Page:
Local Seniors Convert Basic Rooftop Greenhouse Into Hydroponic Powerhouse
By Melissa Wiley in Food on Dec 15, 2014 9:45PM
Photo by Cindy Kurman
“Lots of people of my generation don’t get hydroponics, much less people in their seventies and eighties, so you have a lot of the seniors wondering how plants can grow without soil. It’s a little bit of a learning curve, but I just explain to them that soil is just a medium that holds nutrients, one that water replaces in this system. After that, the process is very similar,” says Samantha Lewerenz, production manager at Concord Place Retirement & Assisted Living Community in suburban Northlake.
Transforming a traditional greenhouse into what residents, who have an average age of 82 years old, term their harvest rooftop garden came into full flower last spring when F&F Realty, owner and operator of Concord Place, hired Topiarius to make this senior residence more sustainable, substituting recirculated water for bulky bags of soil.
“It was a year from inception to building the garden to running at full capacity. But we’ve been talking about doing this for the last three or four years. It’s a really eclectic group here—we have gardeners, doctors, engineers—so everything is resident-driven,” asserts David Pokorny, Concord’s director. “The people here wanted this, and we’ve definitely seen a shift to a greener diet since the garden has taken off. Residents now lean toward what we grow versus produce we have to purchase.”
Photo by Cindy Kurman
Lewerenz has trained residents to plant, harvest and increase production that spills over into feeding patrons of neighboring suburban restaurants. The rooftop is currently rife with herbs like parsley, oregano, cilantro, thyme, mint, basil and a variety of lettuces, including a gourmet blend that Lewerenz and Pokorny both say has garnered an avid following in the dining hall. Lewerenz is also leading experiments with Swiss chard, kale and microgreens. Seniors here, she says, typically harvest approximately 30 pounds of lettuce at a time, along with a couple pounds of aromatic herbs.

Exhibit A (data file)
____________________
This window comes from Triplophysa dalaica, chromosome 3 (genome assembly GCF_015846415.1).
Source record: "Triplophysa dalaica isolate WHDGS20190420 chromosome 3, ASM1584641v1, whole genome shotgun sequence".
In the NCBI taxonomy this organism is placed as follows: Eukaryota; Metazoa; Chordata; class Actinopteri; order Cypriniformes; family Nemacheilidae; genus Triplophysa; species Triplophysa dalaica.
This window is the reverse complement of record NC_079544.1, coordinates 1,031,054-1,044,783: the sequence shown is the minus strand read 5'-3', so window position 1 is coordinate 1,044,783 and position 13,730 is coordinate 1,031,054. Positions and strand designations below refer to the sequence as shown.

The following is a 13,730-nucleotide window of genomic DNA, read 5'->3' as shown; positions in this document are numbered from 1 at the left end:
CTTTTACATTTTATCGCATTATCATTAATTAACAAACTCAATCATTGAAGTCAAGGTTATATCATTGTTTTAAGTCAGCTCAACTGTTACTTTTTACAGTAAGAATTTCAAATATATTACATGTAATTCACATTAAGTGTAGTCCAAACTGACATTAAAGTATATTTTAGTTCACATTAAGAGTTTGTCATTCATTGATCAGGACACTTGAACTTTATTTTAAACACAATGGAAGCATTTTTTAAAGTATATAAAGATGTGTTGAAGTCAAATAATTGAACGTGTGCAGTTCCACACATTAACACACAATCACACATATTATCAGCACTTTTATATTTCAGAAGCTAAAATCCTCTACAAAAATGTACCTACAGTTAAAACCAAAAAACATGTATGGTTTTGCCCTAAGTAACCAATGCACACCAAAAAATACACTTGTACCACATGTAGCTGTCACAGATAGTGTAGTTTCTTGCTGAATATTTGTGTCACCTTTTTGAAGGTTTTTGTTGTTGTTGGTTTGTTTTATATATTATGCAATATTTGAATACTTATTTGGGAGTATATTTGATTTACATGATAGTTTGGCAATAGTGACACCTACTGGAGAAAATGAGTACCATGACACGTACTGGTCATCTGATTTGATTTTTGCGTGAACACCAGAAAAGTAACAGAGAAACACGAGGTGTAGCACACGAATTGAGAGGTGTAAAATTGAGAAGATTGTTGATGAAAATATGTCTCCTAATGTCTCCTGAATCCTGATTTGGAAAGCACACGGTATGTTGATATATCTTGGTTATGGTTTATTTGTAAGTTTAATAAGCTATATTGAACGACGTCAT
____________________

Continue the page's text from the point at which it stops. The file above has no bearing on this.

And spry as many of the residents here may be, Lewerenz and team have ensured that all garden tables stand waist high to minimize the aches that come with repeated bending.
“The garden is really easy to manage and harvest. We’re working on making it accessible for people in wheelchairs also. A hydroponic garden also means there’s no heaving heavy soil loads, making the work easier for all of us,” Lewerenz notes.
The harvest rooftop garden uses 90 percent less water than those dependent on traditional irrigation while reducing the pests that often come with soil, all within an environment that allows for more temperature control than typical open-air gardens. A compost system that incorporates kitchen waste is also in the works. So are Lewerenz’s favorite woodland strawberries.
“Right now we’re trying our hand at sugar snap peas, tomatoes and cucumbers. Beans also make for good cold-weather crops. But I really want to see us grow Alpine strawberries, which are wilder strawberries and just reproduce nonstop—they’re also unbelievably delicious. We’re also looking at edible flowers like violas and nasturtium, anything that looks pleasing to the eye and makes residents want to eat them more.”
And the fringe benefit of your own rooftop greenhouse, regardless of its yield?
“As most of us know, there’s real benefit in escaping to someplace green in winter alone, just seeing sunlight filtering through the plants while it’s cold and gray outside,” reflects Pokorny. “It’s so alive up there.”
Concord Place is located at 401 W. Lake Street in Northlake.